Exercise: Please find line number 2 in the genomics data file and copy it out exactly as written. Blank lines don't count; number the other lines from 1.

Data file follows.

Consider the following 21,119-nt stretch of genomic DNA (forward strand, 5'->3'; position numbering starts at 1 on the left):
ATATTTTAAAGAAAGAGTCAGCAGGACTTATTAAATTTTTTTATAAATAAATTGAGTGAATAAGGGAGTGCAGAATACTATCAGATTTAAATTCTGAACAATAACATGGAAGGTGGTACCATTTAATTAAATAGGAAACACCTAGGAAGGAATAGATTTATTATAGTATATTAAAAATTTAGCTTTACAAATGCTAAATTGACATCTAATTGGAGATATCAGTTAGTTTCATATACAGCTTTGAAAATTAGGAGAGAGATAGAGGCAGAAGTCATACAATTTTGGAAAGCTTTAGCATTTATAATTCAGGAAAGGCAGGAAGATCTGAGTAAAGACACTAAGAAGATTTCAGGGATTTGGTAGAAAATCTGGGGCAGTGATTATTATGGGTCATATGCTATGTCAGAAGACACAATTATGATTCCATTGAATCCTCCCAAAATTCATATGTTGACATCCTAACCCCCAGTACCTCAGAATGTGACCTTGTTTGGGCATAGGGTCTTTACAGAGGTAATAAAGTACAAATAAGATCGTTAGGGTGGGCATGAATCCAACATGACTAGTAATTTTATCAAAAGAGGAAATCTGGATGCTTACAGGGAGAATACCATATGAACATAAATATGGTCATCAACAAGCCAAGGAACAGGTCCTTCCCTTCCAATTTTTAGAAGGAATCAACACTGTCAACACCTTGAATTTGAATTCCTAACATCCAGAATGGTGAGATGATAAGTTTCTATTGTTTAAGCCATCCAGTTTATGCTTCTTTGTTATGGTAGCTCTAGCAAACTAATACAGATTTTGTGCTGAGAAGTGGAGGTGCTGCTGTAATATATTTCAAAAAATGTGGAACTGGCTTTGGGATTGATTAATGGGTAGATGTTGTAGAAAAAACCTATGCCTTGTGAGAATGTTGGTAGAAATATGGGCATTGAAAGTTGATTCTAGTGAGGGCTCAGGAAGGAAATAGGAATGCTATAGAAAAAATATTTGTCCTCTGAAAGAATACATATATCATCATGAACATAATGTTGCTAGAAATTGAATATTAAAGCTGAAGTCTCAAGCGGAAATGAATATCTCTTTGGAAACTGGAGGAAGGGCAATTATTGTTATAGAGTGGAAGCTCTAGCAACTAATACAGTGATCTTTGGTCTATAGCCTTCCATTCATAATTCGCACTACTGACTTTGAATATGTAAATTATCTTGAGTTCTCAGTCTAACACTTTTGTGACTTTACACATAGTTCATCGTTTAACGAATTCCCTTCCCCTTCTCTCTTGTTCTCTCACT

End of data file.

ATATTTTAAAGAAAGAGTCAGCAGGACTTATTAAATTTTTTTATAAATAAATTGAGTGAATAAGGGAGTGCAGAATACTATCAGATTTAAATTCTGAACAATAACATGGAAGGTGGTACCATTTAATTAAATAGGAAACACCTAGGAAGGAATAGATTTATTATAGTATATTAAAAATTTAGCTTTACAAATGCTAAATTGACATCTAATTGGAGATATCAGTTAGTTTCATATACAGCTTTGAAAATTAGGAGAGAGATAGAGGCAGAAGTCATACAATTTTGGAAAGCTTTAGCATTTATAATTCAGGAAAGGCAGGAAGATCTGAGTAAAGACACTAAGAAGATTTCAGGGATTTGGTAGAAAATCTGGGGCAGTGATTATTATGGGTCATATGCTATGTCAGAAGACACAATTATGATTCCATTGAATCCTCCCAAAATTCATATGTTGACATCCTAACCCCCAGTACCTCAGAATGTGACCTTGTTTGGGCATAGGGTCTTTACAGAGGTAATAAAGTACAAATAAGATCGTTAGGGTGGGCATGAATCCAACATGACTAGTAATTTTATCAAAAGAGGAAATCTGGATGCTTACAGGGAGAATACCATATGAACATAAATATGGTCATCAACAAGCCAAGGAACAGGTCCTTCCCTTCCAATTTTTAGAAGGAATCAACACTGTCAACACCTTGAATTTGAATTCCTAACATCCAGAATGGTGAGATGATAAGTTTCTATTGTTTAAGCCATCCAGTTTATGCTTCTTTGTTATGGTAGCTCTAGCAAACTAATACAGATTTTGTGCTGAGAAGTGGAGGTGCTGCTGTAATATATTTCAAAAAATGTGGAACTGGCTTTGGGATTGATTAATGGGTAGATGTTGTAGAAAAAACCTATGCCTTGTGAGAATGTTGGTAGAAATATGGGCATTGAAAGTTGATTCTAGTGAGGGCTCAGGAAGGAAATAGGAATGCTATAGAAAAAATATTTGTCCTCTGAAAGAATACATATATCATCATGAACATAATGTTGCTAGAAATTGAATATTAAAGCTGAAGTCTCAAGCGGAAATGAATATCTCTTTGGAAACTGGAGGAAGGGCAATTATTGTTATAGAGTGGAAGCTCTAGCAACTAATACAGTGATCTTTGGTCTATAGCCTTCCATTCATAATTCGCACTACTGACTTTGAATATGTAAATTATCTTGAGTTCTCAGTCTAACACTTTTGTGACTTTACACATAGTTCATCGTTTAACGAATTCCCTTCCCCTTCTCTCTTGTTCTCTCACT